Malaysia’s Kelantan State to Require Long Sleeves for Female Workers

Melati Amalina
Kota Bharu
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160712-my-kelantan-awrah620.jpg Muslim shoppers pay under signs instructing men and women to queue up separately at a shopping center in Kelantan, Malaysia, Nov. 27, 2005.

Women who work at fast-food outlets, supermarkets and stores in the Malaysian state of Kelantan will soon be required to wear long sleeves while serving customers.

Officials there this week announced a new statewide regulation that will take effect in January and will require female employees at such commercial establishments to cover themselves up in the workplace more than they already are.

In predominantly Islamic and religiously conservative Kelantan, all Muslim women are required to cover the entire body when appearing in public – except for the face and hands up to the wrists.

The custom conforms with awrah, an Islamic practice that governs how people cover their bodily parts while appearing in public. Men are required to abide by the practice, too, but the dress code is different for them. While out in public, men in Kelantan must always cover themselves at least from the navel down to the knees, according to the code.

Until now, most employees at fast-food restaurants and markets have worn short-sleeved shirts in the workplace but, starting next year, those establishments statewide will be required to dress their female workers in uniforms with long-sleeved tops.

But some women who live in the state, where members of both sexes queue up in separate lines at markets and where public benches are segregated by gender, and who would be most affected by the new regulation, don’t seem to mind it too much.

The new regulation is a good move for business owners because it is important to receive God’s blessings in running businesses since “covering awrah (bodily parts) is compulsory in Islam,” Ernie Abd Manan, a woman who works as a trader in state capital Kota Bharu, told BenarNews.

Hasnah, a trader from Wakaf Che Yeh, said she agreed with the regulation but hoped the authorities would not be too strict about it and consider employees’ comfort in doing their jobs.

“Employees should be allowed to wear a short-sleeved uniform with the option of wearing hand-socks or jackets. Covering awrah is good especially when it comes to cleanliness if they [employees] are preparing food,” Hasnah told BenarNews.

Local businessmen say they will also abide by the regulation, though they don’t necessarily welcome the rule that could drive up their operating costs.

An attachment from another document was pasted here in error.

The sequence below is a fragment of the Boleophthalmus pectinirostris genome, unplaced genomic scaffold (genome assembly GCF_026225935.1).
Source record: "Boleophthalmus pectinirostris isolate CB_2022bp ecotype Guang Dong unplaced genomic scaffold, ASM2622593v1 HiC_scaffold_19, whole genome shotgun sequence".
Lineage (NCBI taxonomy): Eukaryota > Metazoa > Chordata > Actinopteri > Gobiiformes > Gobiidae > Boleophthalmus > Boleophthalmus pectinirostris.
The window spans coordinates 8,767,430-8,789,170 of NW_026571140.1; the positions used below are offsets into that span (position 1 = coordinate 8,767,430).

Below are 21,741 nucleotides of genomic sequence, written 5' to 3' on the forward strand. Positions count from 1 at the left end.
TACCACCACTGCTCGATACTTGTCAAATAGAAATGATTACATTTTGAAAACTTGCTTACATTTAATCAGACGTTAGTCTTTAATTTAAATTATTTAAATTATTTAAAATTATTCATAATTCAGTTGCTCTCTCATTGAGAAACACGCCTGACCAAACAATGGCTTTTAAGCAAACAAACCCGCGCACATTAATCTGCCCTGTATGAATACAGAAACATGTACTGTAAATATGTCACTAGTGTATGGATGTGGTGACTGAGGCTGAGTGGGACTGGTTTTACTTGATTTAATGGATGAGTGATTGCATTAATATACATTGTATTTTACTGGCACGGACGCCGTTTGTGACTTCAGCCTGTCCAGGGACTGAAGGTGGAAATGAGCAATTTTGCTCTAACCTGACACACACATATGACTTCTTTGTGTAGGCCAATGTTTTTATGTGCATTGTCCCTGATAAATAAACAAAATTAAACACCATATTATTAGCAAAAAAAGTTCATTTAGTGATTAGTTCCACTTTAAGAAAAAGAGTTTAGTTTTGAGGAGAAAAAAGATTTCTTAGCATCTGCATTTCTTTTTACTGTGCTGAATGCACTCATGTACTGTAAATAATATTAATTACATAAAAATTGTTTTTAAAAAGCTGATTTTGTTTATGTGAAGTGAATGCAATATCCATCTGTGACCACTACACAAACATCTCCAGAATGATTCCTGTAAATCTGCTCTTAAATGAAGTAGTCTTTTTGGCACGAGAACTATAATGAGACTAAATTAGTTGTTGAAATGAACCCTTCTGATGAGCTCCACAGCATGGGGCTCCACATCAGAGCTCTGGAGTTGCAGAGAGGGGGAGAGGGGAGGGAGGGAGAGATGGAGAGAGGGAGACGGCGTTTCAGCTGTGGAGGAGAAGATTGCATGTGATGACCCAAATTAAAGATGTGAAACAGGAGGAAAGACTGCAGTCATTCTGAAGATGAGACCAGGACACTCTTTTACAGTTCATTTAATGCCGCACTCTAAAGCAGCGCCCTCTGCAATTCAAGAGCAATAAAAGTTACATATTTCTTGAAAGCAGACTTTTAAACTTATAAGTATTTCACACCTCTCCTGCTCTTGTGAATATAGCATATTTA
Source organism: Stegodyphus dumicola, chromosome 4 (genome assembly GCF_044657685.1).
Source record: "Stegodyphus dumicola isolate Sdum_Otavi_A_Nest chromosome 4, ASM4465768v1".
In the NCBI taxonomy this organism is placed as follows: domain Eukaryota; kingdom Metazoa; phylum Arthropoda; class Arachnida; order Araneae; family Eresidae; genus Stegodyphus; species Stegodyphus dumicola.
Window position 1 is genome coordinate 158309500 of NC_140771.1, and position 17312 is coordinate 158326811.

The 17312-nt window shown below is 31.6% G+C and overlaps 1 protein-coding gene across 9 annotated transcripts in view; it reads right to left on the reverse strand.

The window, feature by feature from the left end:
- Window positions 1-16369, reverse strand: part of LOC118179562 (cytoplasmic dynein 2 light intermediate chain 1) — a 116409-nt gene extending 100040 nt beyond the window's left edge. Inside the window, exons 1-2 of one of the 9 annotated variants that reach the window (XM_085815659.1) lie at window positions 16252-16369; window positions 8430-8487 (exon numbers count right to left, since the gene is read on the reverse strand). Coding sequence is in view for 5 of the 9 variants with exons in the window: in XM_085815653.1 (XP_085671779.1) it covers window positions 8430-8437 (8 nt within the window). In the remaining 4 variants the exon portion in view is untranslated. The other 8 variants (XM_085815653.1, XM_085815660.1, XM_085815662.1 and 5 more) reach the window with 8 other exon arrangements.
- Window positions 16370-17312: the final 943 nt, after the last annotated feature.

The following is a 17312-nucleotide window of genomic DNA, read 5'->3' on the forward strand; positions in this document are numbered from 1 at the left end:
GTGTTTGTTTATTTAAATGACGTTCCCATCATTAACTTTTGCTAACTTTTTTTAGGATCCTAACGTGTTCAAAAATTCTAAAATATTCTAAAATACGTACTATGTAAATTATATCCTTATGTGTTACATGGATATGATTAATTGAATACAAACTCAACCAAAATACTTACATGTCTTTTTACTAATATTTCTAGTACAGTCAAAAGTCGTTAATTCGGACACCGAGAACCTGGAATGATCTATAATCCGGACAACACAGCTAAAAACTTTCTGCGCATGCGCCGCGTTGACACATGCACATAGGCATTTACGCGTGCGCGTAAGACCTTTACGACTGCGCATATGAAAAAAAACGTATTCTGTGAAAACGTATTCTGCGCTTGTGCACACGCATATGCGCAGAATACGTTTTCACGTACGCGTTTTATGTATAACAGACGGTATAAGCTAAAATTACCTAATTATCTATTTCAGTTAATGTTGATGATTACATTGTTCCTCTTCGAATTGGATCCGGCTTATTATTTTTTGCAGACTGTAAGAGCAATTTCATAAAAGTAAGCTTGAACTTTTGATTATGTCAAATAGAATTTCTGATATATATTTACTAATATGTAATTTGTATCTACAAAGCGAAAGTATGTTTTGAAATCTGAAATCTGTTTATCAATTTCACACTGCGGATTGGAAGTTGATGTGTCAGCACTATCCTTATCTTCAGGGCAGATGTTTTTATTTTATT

"We have to support it because we are Muslims. We may not like it but God has said it, so we have to support it,” said Ahmad Nazri Che Omar, chairman of the Siti Khadijah Market Association of Bumiputera Traders.

“We cannot say no because this is the law of God,” he told BenarNews.

‘A method of education’

Abdul Fattah Mahmood, chairman of Kelantan’s Local Government, Housing, Youth and Sports Committee, announced the new regulation during an Eid gathering in the state on Monday.

“A majority [of women] has chosen to cover their bodies by themselves. What we have announced is to prove the dynamism of Islam,” he told BenarNews.“We are confident that with the new uniform, more will follow. This is also a method of education,” Abdul Fattah added.

The new regulation appears to build upon a policy implemented nearly two years ago by local authorities, who instituted fines of 500 ringgit (U.S. $126) on women traders and female workers at stores who were caught not covering their hair or wearing tight-fitting outfits.

Non-Muslim female workers in Kelantan will not be required to follow the new regulation.

“The ruling is a must for Muslim women workers, but non-Muslims are encouraged to wear proper clothes. I would like to thank the non-Muslim community in the state for their support of the state government’s policy,” the New Straits Times newspaper quoted Abdul Fattah as saying.

Helping to ‘elevate’ women: PAS

Kelantan, whose population of 1.68 million people is 97 percent Muslim, is a state that is almost synonymous with the Pan-Malaysian Islamic Party (PAS), which has controlled the state government for 43 years and has been in power there non-interrupted since 1990.

Kelantan is the only one of Malaysia’s 13 states and three federal territories ruled by the faith-based party.

The regulation that will take effect in January 2017 will be enforced under local bylaws by which local councils issue annual permits to businesses.

The new rule will “preserve the dignity and self-esteem” of Muslim women, according to PAS information chief Nasruddin Hassan Tantawi.

“The issue here is the awrah. Islam requires a Muslim woman to cover herself, so the ruling by the Kelantan state government is actually helping to elevate the status of the Muslim women.

“Most importantly, at the same time, it gives a clearer picture that Islam does not hinder the freedom of earning a living, working and socializing among women as long it is within the limits such as covering the awrah. Actually it gives more safety to women themselves,” he told BenarNews.


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